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Shutdown would hit many agencies hard

Apr. 8, 2011 - 06:00AM   |  
By FEDERAL TIMES STAFF   |   Comments
NASA is among the agencies that will be hardest hit by the government shutdown.
NASA is among the agencies that will be hardest hit by the government shutdown. (NASA)

If a shutdown happens after midnight, some agencies be almost completely shut down — others would be relatively unscathed.

Among those that would be hardest hit: NASA, the Education Department, EPA, the Merit Systems Protection Board, and the Housing and Urban Development Department all would see more than 90 percent of their workforces put on furlough.

Many more agencies would see more than half of their staffs put on furlough include the Health and Human Services, Commerce, Treasury, Labor and Interior departments.

Chart: Agency-by-agency furlough numbers

Some agencies would be relatively unscathed by comparison. The Energy Department, for instance, said it does not expect to put any employees or contract employees on furlough because its operations are either essential or run under special funding authorizations.

The Veterans Affairs Department is funded under a two-year appropriation and much of its operations are considered essential because they protect health. That department is estimating only 3 percent of its staff will be furloughed in the event of a shutdown.

The Office of Personnel Management said federal employees should monitor http://www.opm.gov/oca/leave/HTML/LWOP_eff.asp">www.opm.gov, as well as the media, for further information on the government's operating status.

Here is a rundown of how various agencies will be impacted by a shutdown:

Agriculture

Roughly 80 percent of the Agriculture Department's 110,000-person staff will be furloughed. The department's Food Safety and Inspection Service plans to continue daily inspections, enforcement and product testing of the nation's commercial meat and poultry products. At the rural development division, most employees will be furloughed, except those needed for financial process, such as to advance funds to preserve the division's assets and to process customers' funds, such as loan escrow accounts.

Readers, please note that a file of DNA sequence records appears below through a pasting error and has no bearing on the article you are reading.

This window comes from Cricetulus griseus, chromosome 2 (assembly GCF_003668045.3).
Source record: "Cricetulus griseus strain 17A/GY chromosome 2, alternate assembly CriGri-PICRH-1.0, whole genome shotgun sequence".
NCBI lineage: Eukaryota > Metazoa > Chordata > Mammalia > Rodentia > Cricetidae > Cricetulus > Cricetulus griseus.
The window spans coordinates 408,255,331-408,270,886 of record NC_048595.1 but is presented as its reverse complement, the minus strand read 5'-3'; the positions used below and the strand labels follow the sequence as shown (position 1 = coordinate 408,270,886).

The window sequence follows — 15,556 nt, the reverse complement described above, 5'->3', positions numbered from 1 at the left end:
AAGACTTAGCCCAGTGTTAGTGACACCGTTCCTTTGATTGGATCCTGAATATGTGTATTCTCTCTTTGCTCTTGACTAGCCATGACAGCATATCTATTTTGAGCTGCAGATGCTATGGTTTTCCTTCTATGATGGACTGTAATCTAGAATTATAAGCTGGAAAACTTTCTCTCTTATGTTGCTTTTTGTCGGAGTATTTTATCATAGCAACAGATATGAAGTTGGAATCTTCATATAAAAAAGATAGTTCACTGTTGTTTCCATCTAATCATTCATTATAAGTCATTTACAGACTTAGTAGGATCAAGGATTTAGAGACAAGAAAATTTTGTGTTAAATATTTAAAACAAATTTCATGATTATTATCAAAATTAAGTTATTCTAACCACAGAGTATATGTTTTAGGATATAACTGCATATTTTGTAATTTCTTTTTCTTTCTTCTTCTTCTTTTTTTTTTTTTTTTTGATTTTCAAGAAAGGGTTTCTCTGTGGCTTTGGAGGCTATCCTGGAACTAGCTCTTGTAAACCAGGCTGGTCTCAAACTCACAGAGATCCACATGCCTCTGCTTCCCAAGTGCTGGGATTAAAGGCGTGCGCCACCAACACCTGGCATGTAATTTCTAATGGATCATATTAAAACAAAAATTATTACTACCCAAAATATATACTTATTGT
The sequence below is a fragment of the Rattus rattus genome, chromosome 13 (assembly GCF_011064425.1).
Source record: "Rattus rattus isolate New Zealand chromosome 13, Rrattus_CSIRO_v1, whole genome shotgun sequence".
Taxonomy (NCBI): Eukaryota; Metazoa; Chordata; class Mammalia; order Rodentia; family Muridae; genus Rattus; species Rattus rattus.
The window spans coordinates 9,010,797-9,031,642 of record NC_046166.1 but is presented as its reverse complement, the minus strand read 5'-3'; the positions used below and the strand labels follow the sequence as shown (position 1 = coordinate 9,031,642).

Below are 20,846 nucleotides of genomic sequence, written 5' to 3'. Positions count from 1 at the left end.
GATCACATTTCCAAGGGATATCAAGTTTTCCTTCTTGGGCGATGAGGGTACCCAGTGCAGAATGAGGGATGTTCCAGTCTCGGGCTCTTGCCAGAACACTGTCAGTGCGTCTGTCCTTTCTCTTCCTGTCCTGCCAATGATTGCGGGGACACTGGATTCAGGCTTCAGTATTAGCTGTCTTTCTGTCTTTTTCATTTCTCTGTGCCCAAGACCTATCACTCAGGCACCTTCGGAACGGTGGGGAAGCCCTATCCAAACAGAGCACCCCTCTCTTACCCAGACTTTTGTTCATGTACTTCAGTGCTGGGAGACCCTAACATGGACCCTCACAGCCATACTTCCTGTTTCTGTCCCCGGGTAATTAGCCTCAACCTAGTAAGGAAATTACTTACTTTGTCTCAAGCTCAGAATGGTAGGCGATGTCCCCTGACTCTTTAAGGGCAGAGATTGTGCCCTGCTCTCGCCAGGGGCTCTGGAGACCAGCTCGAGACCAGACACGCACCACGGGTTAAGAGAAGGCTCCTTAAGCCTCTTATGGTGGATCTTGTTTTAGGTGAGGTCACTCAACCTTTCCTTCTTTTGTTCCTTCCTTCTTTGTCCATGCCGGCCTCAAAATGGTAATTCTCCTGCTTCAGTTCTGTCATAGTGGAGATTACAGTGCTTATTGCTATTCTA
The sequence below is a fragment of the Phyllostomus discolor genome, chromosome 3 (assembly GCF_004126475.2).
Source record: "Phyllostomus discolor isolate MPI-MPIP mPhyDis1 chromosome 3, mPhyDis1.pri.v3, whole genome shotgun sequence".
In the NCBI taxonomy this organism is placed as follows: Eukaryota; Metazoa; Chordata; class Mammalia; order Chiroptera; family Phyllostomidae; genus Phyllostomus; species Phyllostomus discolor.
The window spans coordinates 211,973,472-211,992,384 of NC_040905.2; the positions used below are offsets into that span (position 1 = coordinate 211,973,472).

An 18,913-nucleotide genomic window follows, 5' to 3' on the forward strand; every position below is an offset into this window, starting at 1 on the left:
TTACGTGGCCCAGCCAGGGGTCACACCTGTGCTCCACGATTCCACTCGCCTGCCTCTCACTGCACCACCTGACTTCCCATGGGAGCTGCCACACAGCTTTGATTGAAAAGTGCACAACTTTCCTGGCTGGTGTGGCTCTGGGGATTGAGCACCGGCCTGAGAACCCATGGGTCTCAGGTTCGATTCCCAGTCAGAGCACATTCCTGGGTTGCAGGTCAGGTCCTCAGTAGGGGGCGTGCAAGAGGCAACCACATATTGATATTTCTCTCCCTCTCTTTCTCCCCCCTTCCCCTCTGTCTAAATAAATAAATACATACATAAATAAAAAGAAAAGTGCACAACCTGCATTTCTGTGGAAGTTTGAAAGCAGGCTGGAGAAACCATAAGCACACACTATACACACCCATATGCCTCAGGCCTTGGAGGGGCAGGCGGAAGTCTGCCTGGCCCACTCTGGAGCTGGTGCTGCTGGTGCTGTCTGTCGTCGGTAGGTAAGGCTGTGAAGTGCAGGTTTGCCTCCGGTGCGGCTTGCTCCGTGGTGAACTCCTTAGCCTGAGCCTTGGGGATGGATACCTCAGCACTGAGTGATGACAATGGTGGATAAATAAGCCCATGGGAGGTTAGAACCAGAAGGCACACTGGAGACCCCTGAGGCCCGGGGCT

Commerce

Approximately one-third of the Commerce Department's 46,761 employees will show up for work during a shutdown.

The department will continue supporting tsunami relief in Japan, essential aircraft and vessel support for the Deepwater Horizon activities and law enforcement protection of marine fisheries. Services will stop at some agencies within the department, including the Economic Development Administration, Census Bureau and the International Trade Administration, and Commerce Department grant recipients will be cut off from any assistance.

Education Department

The Education Department will furlough about 4,150 of 4,465 full-time and part-time employees. Because they are funded from mandatory appropriations, Pell Grants and Direct Loans for college students will not be affected by the shutdown.

But schools will be unable to disburse funds to student from any campus-based programs such as Federal Work-Study and Perkins Loans. Contractors working on existing contracts will be able to keep working "for some short period of time," the department said, but, in general, no new contracts will be awarded unless they are significantly related to activities excepted from the shutdown.

Energy Department

The Energy Department will not furlough any employees on Monday and will instead rely on leftover funds from previous appropriations and non-appropriated funding to continue operations for a limited time. An Energy Department spokesperson said that the agency must continue to operate at a minimum level across the agency.

EPA

EPA will see more than 90 percent of its staff put on furlough —only 1,660 of its 17,721 employees will continue to work. Among those staff that will continue operations: those who protect research labs and work at Superfund sites where remedial action or removal of hazardous waste has already started.

General Services Administration

The General Services Administration will furlough 1,399 of its 12,697 employees and will not process new orders for goods, services or space unless it is to support excepted activities, which are those that support national security or protect life and property.

The Federal Acquisitions Service will start winding down its operations over a 21-day period in order to finish processing existing orders.

Buildings will operate in "weekend mode" with janitorial and building services to support the duties of accepted employees, but at reduced levels.

Health and Human Services

The Administration for Children and Families, the Substance Abuse and Mental Health Services Administration and the Food and Drug Administration are among the HHS agencies that will furlough most of their staff. The National Institutes of Health Clinical Center will not admit new patients or new clinical trials. New grants for services that support the elderly and grants for new services, like Head Start, will not be awarded. Excepted FDA staff will continue inspecting regulated products and manufacturers, perform inspections and recall operations and review import entries.

Homeland Security Department

The Department of Homeland Security will furlough about 46,000 employees — about 20 percent of its work force.

Law enforcement agencies as well as border protection services will continue to operate. Coast Guard and the Transportation Security Administration will continue to operate as well.

FEMA grants to state and local governments will be curtailed, as well as certain citizenship and passport services offered through U.S. Citizenship and Immigration Services.

The E-Verify system employers and organizations use to check citizenship status will not work during that time.

Housing and Urban Development

The Housing and Urban Development Department will furlough 91 percent of its staff. Organizations remaining open include the Office of Community Planning and Development, which will continue Recovery Act funded activities, essential services to the homeless and people with AIDS, and Community Development Block Fund disbursements deemed necessary to protect life and property.